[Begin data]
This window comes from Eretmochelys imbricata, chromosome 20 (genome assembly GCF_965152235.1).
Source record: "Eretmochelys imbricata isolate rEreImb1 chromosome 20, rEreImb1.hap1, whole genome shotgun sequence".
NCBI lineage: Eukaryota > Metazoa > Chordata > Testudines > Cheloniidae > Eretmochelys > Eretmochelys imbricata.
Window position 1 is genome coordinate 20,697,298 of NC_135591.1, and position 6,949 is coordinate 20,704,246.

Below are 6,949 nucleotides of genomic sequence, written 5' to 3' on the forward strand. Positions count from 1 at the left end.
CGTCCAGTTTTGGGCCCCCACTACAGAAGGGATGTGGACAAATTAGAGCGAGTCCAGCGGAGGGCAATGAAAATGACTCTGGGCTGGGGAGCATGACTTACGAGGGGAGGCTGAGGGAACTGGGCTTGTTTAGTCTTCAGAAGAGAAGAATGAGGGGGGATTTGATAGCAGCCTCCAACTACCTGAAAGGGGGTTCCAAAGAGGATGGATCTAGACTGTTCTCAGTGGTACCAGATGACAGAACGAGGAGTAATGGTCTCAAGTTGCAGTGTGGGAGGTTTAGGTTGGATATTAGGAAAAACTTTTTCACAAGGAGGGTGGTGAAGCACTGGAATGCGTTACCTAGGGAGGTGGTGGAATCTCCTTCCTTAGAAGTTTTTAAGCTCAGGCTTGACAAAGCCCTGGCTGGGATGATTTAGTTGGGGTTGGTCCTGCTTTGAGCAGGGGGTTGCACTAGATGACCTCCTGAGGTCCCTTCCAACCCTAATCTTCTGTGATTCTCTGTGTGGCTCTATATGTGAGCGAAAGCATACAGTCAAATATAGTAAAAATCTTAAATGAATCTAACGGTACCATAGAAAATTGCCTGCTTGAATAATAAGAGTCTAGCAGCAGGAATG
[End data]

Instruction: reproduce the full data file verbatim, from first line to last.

This window comes from Eretmochelys imbricata, chromosome 20 (genome assembly GCF_965152235.1).
Source record: "Eretmochelys imbricata isolate rEreImb1 chromosome 20, rEreImb1.hap1, whole genome shotgun sequence".
NCBI lineage: Eukaryota > Metazoa > Chordata > Testudines > Cheloniidae > Eretmochelys > Eretmochelys imbricata.
Window position 1 is genome coordinate 20,697,298 of NC_135591.1, and position 6,949 is coordinate 20,704,246.

Below are 6,949 nucleotides of genomic sequence, written 5' to 3' on the forward strand. Positions count from 1 at the left end.
CGTCCAGTTTTGGGCCCCCACTACAGAAGGGATGTGGACAAATTAGAGCGAGTCCAGCGGAGGGCAATGAAAATGACTCTGGGCTGGGGAGCATGACTTACGAGGGGAGGCTGAGGGAACTGGGCTTGTTTAGTCTTCAGAAGAGAAGAATGAGGGGGGATTTGATAGCAGCCTCCAACTACCTGAAAGGGGGTTCCAAAGAGGATGGATCTAGACTGTTCTCAGTGGTACCAGATGACAGAACGAGGAGTAATGGTCTCAAGTTGCAGTGTGGGAGGTTTAGGTTGGATATTAGGAAAAACTTTTTCACAAGGAGGGTGGTGAAGCACTGGAATGCGTTACCTAGGGAGGTGGTGGAATCTCCTTCCTTAGAAGTTTTTAAGCTCAGGCTTGACAAAGCCCTGGCTGGGATGATTTAGTTGGGGTTGGTCCTGCTTTGAGCAGGGGGTTGCACTAGATGACCTCCTGAGGTCCCTTCCAACCCTAATCTTCTGTGATTCTCTGTGTGGCTCTATATGTGAGCGAAAGCATACAGTCAAATATAGTAAAAATCTTAAATGAATCTAACGGTACCATAGAAAATTGCCTGCTTGAATAATAAGAGTCTAGCAGCAGGAATG